Plant of the Week: Magnolia, Zen
Plant of the Week
Latin: Magnolia zenii
Staring out my office window during this long, harsh winter of discontent I'm anxiously awaiting the swelling buds of the first blooms of spring. My Korean apricot is already in bloom but the big fuzzy blooms of my Zen Magnolia (Magnolia zenii) are not far behind. Though fully three weeks earlier than any of the other deciduous magnolias in my garden, hopefully it will escape the late frosts that plague these early bloomers.
The Zen Magnolia is a deciduous tree growing with an upright pyramidal form eventually reaching heights of 30 feet. Its leaves are to 8 inches long, elliptical in outline and have a respectable yellow-brown fall color in my garden.
The tree is a dependable bloomer, setting abundant terminal flower buds each fall. In the spring, the 5 to 8 inch wide blooms open early, for me usually appearing during the last week of February or the first week of March. This blooming period is about three weeks earlier than my Jane magnolia, which seldom is affected by late spring freezes in my garden. Flowers are pink in bud but open white with the undersurface of the nine tepals marked with a band of purple-pink along the midrib of each tepal. The flowers have a very sweet fragrance unlike most of the other deciduous magnolias I grow.
The Zen Magnolia is new to gardens, first being introduced into the West in 1980 by members of the Sino-American Botanical Expedition, just four years after Chairman Mao's death and the botanical riches of China again became accessible to the gardening world. Though China had been visited by numerous Western plant explorers, this species had escaped notice until 1933 when the Chinese botanist W.C. Cheng found it flowering in isolated stands on Mt. Boa-hua at 600 feet in Jiangsu Province – the coastal province with Shanghai at its southern end. The species is now listed as a critically endangered species in the wild with only a few dozen plants surviving wild in its native habitat. But the “Flora of China” reports it is grown as an ornamental both in China and the rest of the world illustrating another example where gardeners are helping preserve biodiversity.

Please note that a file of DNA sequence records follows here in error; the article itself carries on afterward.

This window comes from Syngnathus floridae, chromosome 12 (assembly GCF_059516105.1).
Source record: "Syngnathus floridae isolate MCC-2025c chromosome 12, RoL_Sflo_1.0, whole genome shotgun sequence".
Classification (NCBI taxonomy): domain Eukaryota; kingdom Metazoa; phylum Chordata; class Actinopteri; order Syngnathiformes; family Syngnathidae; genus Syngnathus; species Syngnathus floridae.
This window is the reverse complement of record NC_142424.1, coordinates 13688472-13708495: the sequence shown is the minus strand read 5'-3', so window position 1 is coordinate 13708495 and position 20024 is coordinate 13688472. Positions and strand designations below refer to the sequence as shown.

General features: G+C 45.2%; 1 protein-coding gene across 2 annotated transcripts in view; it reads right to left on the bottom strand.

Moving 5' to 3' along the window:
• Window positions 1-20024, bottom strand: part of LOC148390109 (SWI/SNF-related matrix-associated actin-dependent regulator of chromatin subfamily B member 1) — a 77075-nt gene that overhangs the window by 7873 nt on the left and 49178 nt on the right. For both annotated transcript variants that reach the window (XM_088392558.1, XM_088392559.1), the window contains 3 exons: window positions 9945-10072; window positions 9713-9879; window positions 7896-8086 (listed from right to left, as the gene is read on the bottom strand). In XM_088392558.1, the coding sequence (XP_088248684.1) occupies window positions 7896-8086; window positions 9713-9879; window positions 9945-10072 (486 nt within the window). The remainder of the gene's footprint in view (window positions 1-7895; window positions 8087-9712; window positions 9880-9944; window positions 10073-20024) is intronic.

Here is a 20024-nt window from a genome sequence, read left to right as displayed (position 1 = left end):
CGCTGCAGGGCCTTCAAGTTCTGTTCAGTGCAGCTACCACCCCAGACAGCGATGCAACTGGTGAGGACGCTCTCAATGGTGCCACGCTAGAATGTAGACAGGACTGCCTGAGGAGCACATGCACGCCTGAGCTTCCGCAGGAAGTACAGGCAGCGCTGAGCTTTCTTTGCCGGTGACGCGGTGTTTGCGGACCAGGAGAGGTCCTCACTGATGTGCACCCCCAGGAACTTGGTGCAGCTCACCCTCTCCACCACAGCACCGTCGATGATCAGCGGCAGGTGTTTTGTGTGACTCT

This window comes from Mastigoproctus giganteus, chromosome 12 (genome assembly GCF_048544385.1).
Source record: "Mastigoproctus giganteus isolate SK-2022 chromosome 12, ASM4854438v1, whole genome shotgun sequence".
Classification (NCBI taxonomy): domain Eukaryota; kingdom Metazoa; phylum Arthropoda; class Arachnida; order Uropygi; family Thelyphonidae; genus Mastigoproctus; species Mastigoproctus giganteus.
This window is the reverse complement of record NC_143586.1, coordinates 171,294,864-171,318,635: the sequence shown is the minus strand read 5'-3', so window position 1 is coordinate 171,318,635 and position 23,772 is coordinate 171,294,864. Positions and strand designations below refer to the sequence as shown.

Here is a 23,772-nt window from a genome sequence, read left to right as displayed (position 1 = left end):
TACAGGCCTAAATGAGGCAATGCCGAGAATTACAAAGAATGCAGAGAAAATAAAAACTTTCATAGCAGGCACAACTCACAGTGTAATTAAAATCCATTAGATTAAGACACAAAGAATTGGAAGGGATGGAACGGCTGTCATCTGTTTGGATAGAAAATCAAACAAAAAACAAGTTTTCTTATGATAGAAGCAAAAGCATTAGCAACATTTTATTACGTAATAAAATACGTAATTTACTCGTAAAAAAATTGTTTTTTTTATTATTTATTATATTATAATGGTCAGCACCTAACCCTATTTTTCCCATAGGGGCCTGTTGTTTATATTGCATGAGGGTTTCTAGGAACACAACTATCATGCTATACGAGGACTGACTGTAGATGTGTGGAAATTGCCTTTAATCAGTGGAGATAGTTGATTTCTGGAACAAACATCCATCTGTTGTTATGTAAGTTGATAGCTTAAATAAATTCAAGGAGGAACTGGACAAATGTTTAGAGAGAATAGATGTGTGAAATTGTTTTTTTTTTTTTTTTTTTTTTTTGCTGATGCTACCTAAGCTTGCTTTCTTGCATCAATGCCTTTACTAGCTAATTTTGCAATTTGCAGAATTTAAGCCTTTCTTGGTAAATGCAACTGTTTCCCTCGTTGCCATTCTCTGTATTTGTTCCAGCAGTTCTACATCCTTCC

In the fall of 1980 at the conclusion of their expedition, nine seeds were given to Drs. Steven Spongburg of the Arnold Arboretum at Harvard and Theodore Dudley of the U.S. National Arboretum in Washington D.C. Four Arnold seedlings survived and one tree was planted by their visitor's center where, in 1991 the University of Georgia's Dr. Mike Dirr, in concluding his time as a visiting scholar at the arboretum, collected seeds. A dozen of Dirr's seedlings were planted in an unirrigated field and evaluated until the one with the best flowering and growth form was the lone survivor in the trial planting. In 2001, he introduced this plant as 'Pink Parchment'. Though by no means common, Pink Parchment Zen magnolia is available from magnolia specialists.
An early flowering, frost-prone deciduous magnolia doesn't make much sense for gardeners who want to optimize their chances of having stunning displays each spring. But as a certified plant nerd, I love my Zen magnolia, its interesting story and the fact that it blooms with my forsythia. These early bloomers are true heralds of spring.
Planting early bloomers on a north facing slope, on the north (and thus cool) side of the home or areas that are sheltered from frost will help increase the likelihood of good results. Trees are tough and easy to grow and seem quite adaptable to a wide array of soil conditions. It is winter hardy between zones 6 (5?) and 9. They need at least six hours of sun a day to ensure good blooming. In eight years, my unirrigated tree that is forced to compete with nearby oaks and other shrubs, is about 14 feet tall and reaching the size where it is producing a nice display each spring.
By: Gerald Klingaman, retired
Extension Horticulturist - Ornamentals
Extension News - March 14, 2014